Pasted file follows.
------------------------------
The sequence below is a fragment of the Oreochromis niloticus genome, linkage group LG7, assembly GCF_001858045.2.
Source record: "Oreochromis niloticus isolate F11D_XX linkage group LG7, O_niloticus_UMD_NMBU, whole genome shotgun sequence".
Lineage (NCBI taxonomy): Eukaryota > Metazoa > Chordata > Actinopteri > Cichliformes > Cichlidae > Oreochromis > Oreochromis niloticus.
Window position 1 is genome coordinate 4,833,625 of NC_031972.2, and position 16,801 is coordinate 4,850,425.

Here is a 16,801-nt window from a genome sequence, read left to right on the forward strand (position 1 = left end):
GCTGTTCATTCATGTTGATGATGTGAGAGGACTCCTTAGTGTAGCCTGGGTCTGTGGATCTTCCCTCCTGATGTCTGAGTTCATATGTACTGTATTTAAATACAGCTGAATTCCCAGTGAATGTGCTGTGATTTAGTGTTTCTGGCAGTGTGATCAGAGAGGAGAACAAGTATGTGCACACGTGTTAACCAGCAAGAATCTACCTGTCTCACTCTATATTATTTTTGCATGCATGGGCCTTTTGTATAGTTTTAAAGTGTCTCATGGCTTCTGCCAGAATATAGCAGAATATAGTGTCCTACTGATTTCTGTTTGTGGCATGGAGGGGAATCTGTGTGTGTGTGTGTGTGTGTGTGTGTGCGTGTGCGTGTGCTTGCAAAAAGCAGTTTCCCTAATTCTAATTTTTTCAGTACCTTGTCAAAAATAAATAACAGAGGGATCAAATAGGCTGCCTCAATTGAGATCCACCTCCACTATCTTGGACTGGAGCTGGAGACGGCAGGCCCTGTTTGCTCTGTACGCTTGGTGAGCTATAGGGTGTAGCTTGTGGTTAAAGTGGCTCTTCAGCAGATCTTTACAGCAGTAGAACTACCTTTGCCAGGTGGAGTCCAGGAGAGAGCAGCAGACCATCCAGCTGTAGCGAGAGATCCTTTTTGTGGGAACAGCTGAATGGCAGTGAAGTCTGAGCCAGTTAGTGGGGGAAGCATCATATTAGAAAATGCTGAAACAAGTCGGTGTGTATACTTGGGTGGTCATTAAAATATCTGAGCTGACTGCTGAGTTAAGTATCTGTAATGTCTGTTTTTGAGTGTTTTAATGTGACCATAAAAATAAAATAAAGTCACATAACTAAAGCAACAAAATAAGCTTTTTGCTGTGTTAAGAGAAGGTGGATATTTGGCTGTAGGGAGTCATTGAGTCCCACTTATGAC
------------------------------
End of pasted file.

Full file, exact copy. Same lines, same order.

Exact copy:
The sequence below is a fragment of the Oreochromis niloticus genome, linkage group LG7, assembly GCF_001858045.2.
Source record: "Oreochromis niloticus isolate F11D_XX linkage group LG7, O_niloticus_UMD_NMBU, whole genome shotgun sequence".
Lineage (NCBI taxonomy): Eukaryota > Metazoa > Chordata > Actinopteri > Cichliformes > Cichlidae > Oreochromis > Oreochromis niloticus.
Window position 1 is genome coordinate 4,833,625 of NC_031972.2, and position 16,801 is coordinate 4,850,425.

Here is a 16,801-nt window from a genome sequence, read left to right on the forward strand (position 1 = left end):
GCTGTTCATTCATGTTGATGATGTGAGAGGACTCCTTAGTGTAGCCTGGGTCTGTGGATCTTCCCTCCTGATGTCTGAGTTCATATGTACTGTATTTAAATACAGCTGAATTCCCAGTGAATGTGCTGTGATTTAGTGTTTCTGGCAGTGTGATCAGAGAGGAGAACAAGTATGTGCACACGTGTTAACCAGCAAGAATCTACCTGTCTCACTCTATATTATTTTTGCATGCATGGGCCTTTTGTATAGTTTTAAAGTGTCTCATGGCTTCTGCCAGAATATAGCAGAATATAGTGTCCTACTGATTTCTGTTTGTGGCATGGAGGGGAATCTGTGTGTGTGTGTGTGTGTGTGTGTGTGCGTGTGCGTGTGCTTGCAAAAAGCAGTTTCCCTAATTCTAATTTTTTCAGTACCTTGTCAAAAATAAATAACAGAGGGATCAAATAGGCTGCCTCAATTGAGATCCACCTCCACTATCTTGGACTGGAGCTGGAGACGGCAGGCCCTGTTTGCTCTGTACGCTTGGTGAGCTATAGGGTGTAGCTTGTGGTTAAAGTGGCTCTTCAGCAGATCTTTACAGCAGTAGAACTACCTTTGCCAGGTGGAGTCCAGGAGAGAGCAGCAGACCATCCAGCTGTAGCGAGAGATCCTTTTTGTGGGAACAGCTGAATGGCAGTGAAGTCTGAGCCAGTTAGTGGGGGAAGCATCATATTAGAAAATGCTGAAACAAGTCGGTGTGTATACTTGGGTGGTCATTAAAATATCTGAGCTGACTGCTGAGTTAAGTATCTGTAATGTCTGTTTTTGAGTGTTTTAATGTGACCATAAAAATAAAATAAAGTCACATAACTAAAGCAACAAAATAAGCTTTTTGCTGTGTTAAGAGAAGGTGGATATTTGGCTGTAGGGAGTCATTGAGTCCCACTTATGAC